Parenting teenagers can be tricky at the best of times. But when the tough issues arise " behavioural problems, unacceptable risk-taking, bullying, alcohol abuse " things can get extremely difficult and parents can struggle with what to do.
Drawing on psychologist Michael Hawton's 30 years of experience, Engaging Adolescents is a practical guide to help you steer your teenager through the challenging times with confidence.
Hawton says the rushed 'drive-by" conversations stressed parents have with their teens can be counter-productive. People dealing with adolescents need tools to defuse their own reactive responses, learn how to slow down and come to important conversations with their kids better prepared.
Young adults, whose identities are emerging, need to be given the opportunity to learn to control impulses and self-regulate behaviour, to problem solve and negotiate. To facilitate this the adults in their lives need to commit to having those important conversations, without being in the vice grip of emotions that can derail the communication.
Just like paramedics, who train so they are prepared to deal with crisis situations, Hawton says parents can learn to ditch reactive responses and focus on solutions by being well prepared when they engage with kids on important issues.
Using case studies and based on universally-accepted mediation techniques, Engaging Adolescents covers the following areas:
teenagers and what helps them develop personal control
how to sort out behaviour so you don't over react
proven, practical methods for managing tempestuous teenagers.
This is a highly practical, skills-based book that gives you the tools to resolve conflict and build better family relationships.
Michael Hawton is a registered psychologist with over 30 years of experience. He is a listed clinical expert with the NSW Children's Court and an expert witness in the Family Court of Australia. A former teacher, Michael has spent much of his career working with parents and their children, and has been teaching family services workers and educational leaders in the area of behaviour management for over a decade.. A father of two, Michael brings a clear and unambiguous method-based approach to help parents experiencing difficulties with their teenagers' behavior.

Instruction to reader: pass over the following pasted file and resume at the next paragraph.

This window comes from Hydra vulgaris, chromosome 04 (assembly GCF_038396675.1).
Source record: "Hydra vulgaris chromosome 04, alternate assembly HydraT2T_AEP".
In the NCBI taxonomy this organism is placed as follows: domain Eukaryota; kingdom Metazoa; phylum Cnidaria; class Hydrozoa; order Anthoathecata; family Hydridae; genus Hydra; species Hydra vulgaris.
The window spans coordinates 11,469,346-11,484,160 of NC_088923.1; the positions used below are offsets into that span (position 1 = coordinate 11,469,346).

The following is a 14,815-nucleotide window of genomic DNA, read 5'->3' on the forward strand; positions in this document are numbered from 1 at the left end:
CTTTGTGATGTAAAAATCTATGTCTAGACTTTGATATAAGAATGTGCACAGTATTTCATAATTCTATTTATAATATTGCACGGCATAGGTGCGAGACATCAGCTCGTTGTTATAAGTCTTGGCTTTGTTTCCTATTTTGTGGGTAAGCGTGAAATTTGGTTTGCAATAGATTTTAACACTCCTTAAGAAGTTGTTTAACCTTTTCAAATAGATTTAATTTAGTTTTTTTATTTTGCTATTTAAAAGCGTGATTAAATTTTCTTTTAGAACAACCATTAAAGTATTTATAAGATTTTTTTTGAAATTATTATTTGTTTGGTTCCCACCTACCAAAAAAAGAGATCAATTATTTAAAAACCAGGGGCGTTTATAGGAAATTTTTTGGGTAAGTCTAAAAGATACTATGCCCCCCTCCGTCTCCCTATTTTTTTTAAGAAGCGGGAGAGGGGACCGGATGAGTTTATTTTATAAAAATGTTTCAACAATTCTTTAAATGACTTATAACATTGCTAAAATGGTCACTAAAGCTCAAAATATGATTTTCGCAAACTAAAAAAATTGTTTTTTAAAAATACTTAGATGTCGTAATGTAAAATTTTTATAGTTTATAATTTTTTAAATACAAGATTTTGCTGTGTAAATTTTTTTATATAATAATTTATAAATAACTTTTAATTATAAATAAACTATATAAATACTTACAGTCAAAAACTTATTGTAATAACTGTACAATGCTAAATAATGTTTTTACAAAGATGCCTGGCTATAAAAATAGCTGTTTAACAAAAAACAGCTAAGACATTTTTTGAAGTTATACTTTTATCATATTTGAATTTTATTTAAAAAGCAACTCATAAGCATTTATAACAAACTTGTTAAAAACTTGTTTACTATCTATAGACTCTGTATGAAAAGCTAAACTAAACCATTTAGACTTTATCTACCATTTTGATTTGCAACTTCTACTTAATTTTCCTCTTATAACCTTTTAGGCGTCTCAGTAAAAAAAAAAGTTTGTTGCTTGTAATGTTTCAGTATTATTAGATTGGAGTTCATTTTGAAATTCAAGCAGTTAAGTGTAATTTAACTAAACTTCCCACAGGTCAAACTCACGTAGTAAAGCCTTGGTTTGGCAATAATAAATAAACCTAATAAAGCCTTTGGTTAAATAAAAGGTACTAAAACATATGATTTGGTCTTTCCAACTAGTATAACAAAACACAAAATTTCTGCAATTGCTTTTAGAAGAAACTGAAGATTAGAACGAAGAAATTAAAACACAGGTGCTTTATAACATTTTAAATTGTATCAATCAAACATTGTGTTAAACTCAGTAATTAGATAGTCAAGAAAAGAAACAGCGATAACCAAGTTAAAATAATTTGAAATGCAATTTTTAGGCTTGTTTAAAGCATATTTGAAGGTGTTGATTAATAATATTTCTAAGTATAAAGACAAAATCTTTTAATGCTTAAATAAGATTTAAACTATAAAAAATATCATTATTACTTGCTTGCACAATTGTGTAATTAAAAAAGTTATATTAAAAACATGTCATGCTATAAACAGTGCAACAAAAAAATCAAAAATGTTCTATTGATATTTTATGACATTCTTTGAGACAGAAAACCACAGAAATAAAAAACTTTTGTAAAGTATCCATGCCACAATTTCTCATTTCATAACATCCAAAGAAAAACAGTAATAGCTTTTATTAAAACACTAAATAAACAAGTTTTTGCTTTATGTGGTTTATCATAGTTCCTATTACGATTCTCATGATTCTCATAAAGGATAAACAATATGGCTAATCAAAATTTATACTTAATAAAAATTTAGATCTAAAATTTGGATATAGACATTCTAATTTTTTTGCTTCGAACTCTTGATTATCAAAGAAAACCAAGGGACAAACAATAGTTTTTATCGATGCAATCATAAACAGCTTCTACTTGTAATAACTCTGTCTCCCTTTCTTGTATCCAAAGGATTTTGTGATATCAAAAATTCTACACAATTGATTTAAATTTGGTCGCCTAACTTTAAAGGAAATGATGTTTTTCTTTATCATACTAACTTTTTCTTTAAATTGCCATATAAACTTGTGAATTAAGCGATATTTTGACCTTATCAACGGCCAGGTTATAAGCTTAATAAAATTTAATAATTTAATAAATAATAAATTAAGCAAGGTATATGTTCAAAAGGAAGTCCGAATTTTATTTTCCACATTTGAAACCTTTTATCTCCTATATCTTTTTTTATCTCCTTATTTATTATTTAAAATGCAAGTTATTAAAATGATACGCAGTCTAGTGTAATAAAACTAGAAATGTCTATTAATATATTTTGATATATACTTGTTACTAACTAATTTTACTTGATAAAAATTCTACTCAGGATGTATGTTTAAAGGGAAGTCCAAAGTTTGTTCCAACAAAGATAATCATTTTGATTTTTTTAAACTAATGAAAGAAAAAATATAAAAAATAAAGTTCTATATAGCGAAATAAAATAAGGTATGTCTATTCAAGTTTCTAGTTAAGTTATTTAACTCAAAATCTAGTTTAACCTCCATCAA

Author: Michael Hawton
Interview with Michael Hawton
Question: Who did you write Engaging Adolescents, for?
Michael Hawton: Parents of teenagers are facing unprecedented challenges compared to a generation ago. There has been a surge in complications of raising teenagers. There are a quite a few indicators that teenagers are displaying less respect to their parents, teachers and their peers, at school with recent OECD survey showing that in some schools 50% of students say they that their learning is being disrupted by their peers. School suspensions are up by over 35% over the past five years in NSW and anxiety is rising in teenagers. One UK study is showing results that indicate that anxiety levels in teenagers have risen by 70% over the past 25 years. Over 70% of teenagers are not getting the right amount of sleep. So, as you can see, the landscape for parents is becoming patterned and complex.
Clearly something is very wrong when it comes to the state of teenagers. The good news is that parents are in a box seat in being able to positively influence all of these problems - and this is why a book like Engaging Adolescents can help. Parent s can learn strategies to not only manage teenage behaviour but also to improve their teenagers' well-being!